The 15th of August is the feast of the Assumption of the Blessed Virgin Mary into Heaven.
It’s commonly called ferragosto in Italy and it’s a national holiday during which the weather can be relied upon to be hot. Seriously hot.
In the province of Mantova, there is a special fair to celebrate ferragosto.
The action takes place around a centuries old shrine called Santuario della Beata Vergine Maria delle Grazie.
On the feast day, the faithful can attend Mass at the Grazie church.
The hungry, which may or may not include the faithful, can get their fix of cotechino (boiled pork sausage) or porchetta (roast pork) – the traditional foods of the feast day – at one of the many food stalls or restaurants at the fair.
The other big crowd-puller is the chalk art. This is what draws me in.
On the evening of 14 August, dozens of artists from all over the world, but predominantly from the local area, set about transforming the square in front of the shrine into a mosaic of religious-themed chalk drawings. They have 24 hours to finish their pavement paintings.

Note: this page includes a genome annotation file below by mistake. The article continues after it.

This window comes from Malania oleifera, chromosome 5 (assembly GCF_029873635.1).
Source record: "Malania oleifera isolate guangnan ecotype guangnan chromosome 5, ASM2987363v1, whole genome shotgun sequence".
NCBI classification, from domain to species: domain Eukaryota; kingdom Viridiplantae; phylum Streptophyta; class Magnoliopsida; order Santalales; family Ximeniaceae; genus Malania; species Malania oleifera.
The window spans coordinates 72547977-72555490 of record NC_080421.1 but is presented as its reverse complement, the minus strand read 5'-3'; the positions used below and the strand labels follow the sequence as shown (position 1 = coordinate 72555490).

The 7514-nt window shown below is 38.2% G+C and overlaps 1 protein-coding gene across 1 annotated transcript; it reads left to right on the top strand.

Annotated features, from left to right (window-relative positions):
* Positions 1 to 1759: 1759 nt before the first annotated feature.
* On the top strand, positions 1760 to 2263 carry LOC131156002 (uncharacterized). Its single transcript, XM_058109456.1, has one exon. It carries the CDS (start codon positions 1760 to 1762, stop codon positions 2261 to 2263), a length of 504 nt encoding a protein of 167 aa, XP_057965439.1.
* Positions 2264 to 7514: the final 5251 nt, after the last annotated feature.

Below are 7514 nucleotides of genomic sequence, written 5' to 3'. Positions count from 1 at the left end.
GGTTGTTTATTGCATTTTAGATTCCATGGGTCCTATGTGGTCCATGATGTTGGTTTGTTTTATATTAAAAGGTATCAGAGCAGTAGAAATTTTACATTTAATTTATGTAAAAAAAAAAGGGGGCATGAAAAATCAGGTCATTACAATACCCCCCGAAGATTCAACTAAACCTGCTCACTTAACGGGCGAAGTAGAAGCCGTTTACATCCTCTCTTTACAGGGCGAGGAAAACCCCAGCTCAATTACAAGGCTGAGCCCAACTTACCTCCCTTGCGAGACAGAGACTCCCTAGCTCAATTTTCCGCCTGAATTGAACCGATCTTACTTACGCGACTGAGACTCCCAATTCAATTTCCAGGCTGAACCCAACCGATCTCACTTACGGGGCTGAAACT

The Madonnari – the chalk artists – are allowed to recreate versions of other artists’ works OR they can create something original. The idea is to produce an image that ties in with the feast day.
In previous years I’ve been to the fair during the day, under the scorching sun. As a fair-skinned, freckled person who prefers to shun the sun, this doesn’t usually work out very well for me.
One of the artists at this year’s fair was a student of mine. (Student of English, not of art.) She said to me: “Come at night! It’s cooler and the atmosphere is more relaxed.”
So this year, at night we went.
By night, the chalk drawings are still works in progress. Faces slowly emerge out of the asphalt and you can see how different artists tackle their work: Some get stuck in right away, while others take their time. (I can relate to both ways of working.)
What struck me most was how physically uncomfortable it must be to paint the pavement with chalk: squatting, crouching, sprawling – the artists have an unyielding and stubborn canvas to work on.
I stopped to talk to my student, hoping I wasn’t disturbing her. She said she was having difficulty concentrating with so many onlookers passing by, casting moving shadows over her neatly marked out patch of pavement.
I wished her good luck and moved on, taking my shadow with me.
My student did not receive a prize this year. There are three prize divisions. An Australian artist won in the third semplice prize division while the top honour of Maestro Madonnaro went to a local artist for the chalk drawing below.
Splendid work, no?
Naturally those of us who know my student were disappointed for her.
But the rest of this August tradition lived up to expectations.